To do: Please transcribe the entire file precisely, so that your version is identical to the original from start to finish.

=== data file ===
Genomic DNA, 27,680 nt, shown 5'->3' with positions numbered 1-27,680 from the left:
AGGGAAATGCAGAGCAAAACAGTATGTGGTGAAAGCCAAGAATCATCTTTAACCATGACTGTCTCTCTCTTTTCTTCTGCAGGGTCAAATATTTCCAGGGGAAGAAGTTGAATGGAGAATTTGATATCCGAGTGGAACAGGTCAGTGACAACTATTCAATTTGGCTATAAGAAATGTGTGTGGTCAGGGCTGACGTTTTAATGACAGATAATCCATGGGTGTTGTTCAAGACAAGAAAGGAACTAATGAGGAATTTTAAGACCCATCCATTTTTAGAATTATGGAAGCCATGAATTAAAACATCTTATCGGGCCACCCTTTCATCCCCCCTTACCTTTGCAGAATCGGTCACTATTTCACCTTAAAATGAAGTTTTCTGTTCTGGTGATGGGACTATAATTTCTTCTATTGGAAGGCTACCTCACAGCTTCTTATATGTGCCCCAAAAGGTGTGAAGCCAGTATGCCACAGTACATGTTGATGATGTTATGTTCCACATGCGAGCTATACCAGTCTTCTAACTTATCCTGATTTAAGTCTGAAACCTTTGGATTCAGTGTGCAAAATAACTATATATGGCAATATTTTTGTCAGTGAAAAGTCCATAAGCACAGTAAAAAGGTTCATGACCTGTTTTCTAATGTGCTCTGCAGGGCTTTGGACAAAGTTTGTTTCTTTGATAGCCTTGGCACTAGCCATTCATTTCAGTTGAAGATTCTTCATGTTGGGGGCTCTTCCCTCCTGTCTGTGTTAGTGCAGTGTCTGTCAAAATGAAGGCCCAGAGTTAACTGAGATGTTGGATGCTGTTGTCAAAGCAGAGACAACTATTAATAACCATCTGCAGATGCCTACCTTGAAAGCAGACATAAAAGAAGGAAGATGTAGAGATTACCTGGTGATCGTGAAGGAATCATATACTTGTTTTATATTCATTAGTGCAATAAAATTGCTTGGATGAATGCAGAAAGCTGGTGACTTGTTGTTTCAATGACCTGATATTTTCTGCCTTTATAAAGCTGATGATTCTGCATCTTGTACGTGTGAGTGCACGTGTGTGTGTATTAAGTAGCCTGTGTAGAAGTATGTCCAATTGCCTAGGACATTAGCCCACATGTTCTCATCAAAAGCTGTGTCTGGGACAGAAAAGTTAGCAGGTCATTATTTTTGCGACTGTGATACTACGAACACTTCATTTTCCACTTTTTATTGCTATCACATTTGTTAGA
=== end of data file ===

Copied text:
Genomic DNA, 27,680 nt, shown 5'->3' with positions numbered 1-27,680 from the left:
AGGGAAATGCAGAGCAAAACAGTATGTGGTGAAAGCCAAGAATCATCTTTAACCATGACTGTCTCTCTCTTTTCTTCTGCAGGGTCAAATATTTCCAGGGGAAGAAGTTGAATGGAGAATTTGATATCCGAGTGGAACAGGTCAGTGACAACTATTCAATTTGGCTATAAGAAATGTGTGTGGTCAGGGCTGACGTTTTAATGACAGATAATCCATGGGTGTTGTTCAAGACAAGAAAGGAACTAATGAGGAATTTTAAGACCCATCCATTTTTAGAATTATGGAAGCCATGAATTAAAACATCTTATCGGGCCACCCTTTCATCCCCCCTTACCTTTGCAGAATCGGTCACTATTTCACCTTAAAATGAAGTTTTCTGTTCTGGTGATGGGACTATAATTTCTTCTATTGGAAGGCTACCTCACAGCTTCTTATATGTGCCCCAAAAGGTGTGAAGCCAGTATGCCACAGTACATGTTGATGATGTTATGTTCCACATGCGAGCTATACCAGTCTTCTAACTTATCCTGATTTAAGTCTGAAACCTTTGGATTCAGTGTGCAAAATAACTATATATGGCAATATTTTTGTCAGTGAAAAGTCCATAAGCACAGTAAAAAGGTTCATGACCTGTTTTCTAATGTGCTCTGCAGGGCTTTGGACAAAGTTTGTTTCTTTGATAGCCTTGGCACTAGCCATTCATTTCAGTTGAAGATTCTTCATGTTGGGGGCTCTTCCCTCCTGTCTGTGTTAGTGCAGTGTCTGTCAAAATGAAGGCCCAGAGTTAACTGAGATGTTGGATGCTGTTGTCAAAGCAGAGACAACTATTAATAACCATCTGCAGATGCCTACCTTGAAAGCAGACATAAAAGAAGGAAGATGTAGAGATTACCTGGTGATCGTGAAGGAATCATATACTTGTTTTATATTCATTAGTGCAATAAAATTGCTTGGATGAATGCAGAAAGCTGGTGACTTGTTGTTTCAATGACCTGATATTTTCTGCCTTTATAAAGCTGATGATTCTGCATCTTGTACGTGTGAGTGCACGTGTGTGTGTATTAAGTAGCCTGTGTAGAAGTATGTCCAATTGCCTAGGACATTAGCCCACATGTTCTCATCAAAAGCTGTGTCTGGGACAGAAAAGTTAGCAGGTCATTATTTTTGCGACTGTGATACTACGAACACTTCATTTTCCACTTTTTATTGCTATCACATTTGTTAGA